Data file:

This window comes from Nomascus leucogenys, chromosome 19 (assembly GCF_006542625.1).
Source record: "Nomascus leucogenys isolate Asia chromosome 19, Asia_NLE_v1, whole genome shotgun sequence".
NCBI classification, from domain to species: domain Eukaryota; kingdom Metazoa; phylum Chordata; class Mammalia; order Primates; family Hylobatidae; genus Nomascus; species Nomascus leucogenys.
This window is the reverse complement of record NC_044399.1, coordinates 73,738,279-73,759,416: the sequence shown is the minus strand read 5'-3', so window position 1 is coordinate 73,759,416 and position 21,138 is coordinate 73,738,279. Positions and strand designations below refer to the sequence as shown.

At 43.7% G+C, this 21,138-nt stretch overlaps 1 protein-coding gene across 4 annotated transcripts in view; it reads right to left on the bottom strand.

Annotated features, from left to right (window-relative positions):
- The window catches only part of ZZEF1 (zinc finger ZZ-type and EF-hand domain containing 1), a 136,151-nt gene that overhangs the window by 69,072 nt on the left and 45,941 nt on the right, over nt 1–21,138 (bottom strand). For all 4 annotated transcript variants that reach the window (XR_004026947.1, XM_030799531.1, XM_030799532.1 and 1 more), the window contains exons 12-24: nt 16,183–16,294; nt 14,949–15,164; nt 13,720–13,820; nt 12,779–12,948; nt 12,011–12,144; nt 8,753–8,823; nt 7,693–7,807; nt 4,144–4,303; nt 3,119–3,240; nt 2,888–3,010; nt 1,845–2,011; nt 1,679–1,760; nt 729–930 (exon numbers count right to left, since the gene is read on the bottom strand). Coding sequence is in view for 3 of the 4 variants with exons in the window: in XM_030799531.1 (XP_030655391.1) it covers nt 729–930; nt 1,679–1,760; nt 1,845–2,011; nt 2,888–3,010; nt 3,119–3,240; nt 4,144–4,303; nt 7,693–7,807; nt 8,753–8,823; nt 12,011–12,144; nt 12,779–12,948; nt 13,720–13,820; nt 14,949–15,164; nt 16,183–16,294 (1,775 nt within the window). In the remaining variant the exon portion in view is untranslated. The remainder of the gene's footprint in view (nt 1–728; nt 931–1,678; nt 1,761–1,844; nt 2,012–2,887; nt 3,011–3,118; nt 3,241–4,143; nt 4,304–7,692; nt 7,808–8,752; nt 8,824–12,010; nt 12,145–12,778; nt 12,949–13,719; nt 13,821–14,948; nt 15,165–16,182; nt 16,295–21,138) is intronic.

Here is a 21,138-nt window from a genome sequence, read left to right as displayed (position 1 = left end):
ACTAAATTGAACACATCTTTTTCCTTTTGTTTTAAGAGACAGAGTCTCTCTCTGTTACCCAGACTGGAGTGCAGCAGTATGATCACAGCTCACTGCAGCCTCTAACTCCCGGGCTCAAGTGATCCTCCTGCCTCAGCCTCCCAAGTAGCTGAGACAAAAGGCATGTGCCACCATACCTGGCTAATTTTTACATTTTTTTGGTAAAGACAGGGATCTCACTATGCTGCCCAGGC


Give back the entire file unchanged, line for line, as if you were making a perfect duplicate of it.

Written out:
This window comes from Nomascus leucogenys, chromosome 19 (assembly GCF_006542625.1).
Source record: "Nomascus leucogenys isolate Asia chromosome 19, Asia_NLE_v1, whole genome shotgun sequence".
NCBI classification, from domain to species: domain Eukaryota; kingdom Metazoa; phylum Chordata; class Mammalia; order Primates; family Hylobatidae; genus Nomascus; species Nomascus leucogenys.
This window is the reverse complement of record NC_044399.1, coordinates 73,738,279-73,759,416: the sequence shown is the minus strand read 5'-3', so window position 1 is coordinate 73,759,416 and position 21,138 is coordinate 73,738,279. Positions and strand designations below refer to the sequence as shown.

At 43.7% G+C, this 21,138-nt stretch overlaps 1 protein-coding gene across 4 annotated transcripts in view; it reads right to left on the bottom strand.

Annotated features, from left to right (window-relative positions):
- The window catches only part of ZZEF1 (zinc finger ZZ-type and EF-hand domain containing 1), a 136,151-nt gene that overhangs the window by 69,072 nt on the left and 45,941 nt on the right, over nt 1–21,138 (bottom strand). For all 4 annotated transcript variants that reach the window (XR_004026947.1, XM_030799531.1, XM_030799532.1 and 1 more), the window contains exons 12-24: nt 16,183–16,294; nt 14,949–15,164; nt 13,720–13,820; nt 12,779–12,948; nt 12,011–12,144; nt 8,753–8,823; nt 7,693–7,807; nt 4,144–4,303; nt 3,119–3,240; nt 2,888–3,010; nt 1,845–2,011; nt 1,679–1,760; nt 729–930 (exon numbers count right to left, since the gene is read on the bottom strand). Coding sequence is in view for 3 of the 4 variants with exons in the window: in XM_030799531.1 (XP_030655391.1) it covers nt 729–930; nt 1,679–1,760; nt 1,845–2,011; nt 2,888–3,010; nt 3,119–3,240; nt 4,144–4,303; nt 7,693–7,807; nt 8,753–8,823; nt 12,011–12,144; nt 12,779–12,948; nt 13,720–13,820; nt 14,949–15,164; nt 16,183–16,294 (1,775 nt within the window). In the remaining variant the exon portion in view is untranslated. The remainder of the gene's footprint in view (nt 1–728; nt 931–1,678; nt 1,761–1,844; nt 2,012–2,887; nt 3,011–3,118; nt 3,241–4,143; nt 4,304–7,692; nt 7,808–8,752; nt 8,824–12,010; nt 12,145–12,778; nt 12,949–13,719; nt 13,821–14,948; nt 15,165–16,182; nt 16,295–21,138) is intronic.

Here is a 21,138-nt window from a genome sequence, read left to right as displayed (position 1 = left end):
ACTAAATTGAACACATCTTTTTCCTTTTGTTTTAAGAGACAGAGTCTCTCTCTGTTACCCAGACTGGAGTGCAGCAGTATGATCACAGCTCACTGCAGCCTCTAACTCCCGGGCTCAAGTGATCCTCCTGCCTCAGCCTCCCAAGTAGCTGAGACAAAAGGCATGTGCCACCATACCTGGCTAATTTTTACATTTTTTTGGTAAAGACAGGGATCTCACTATGCTGCCCAGGC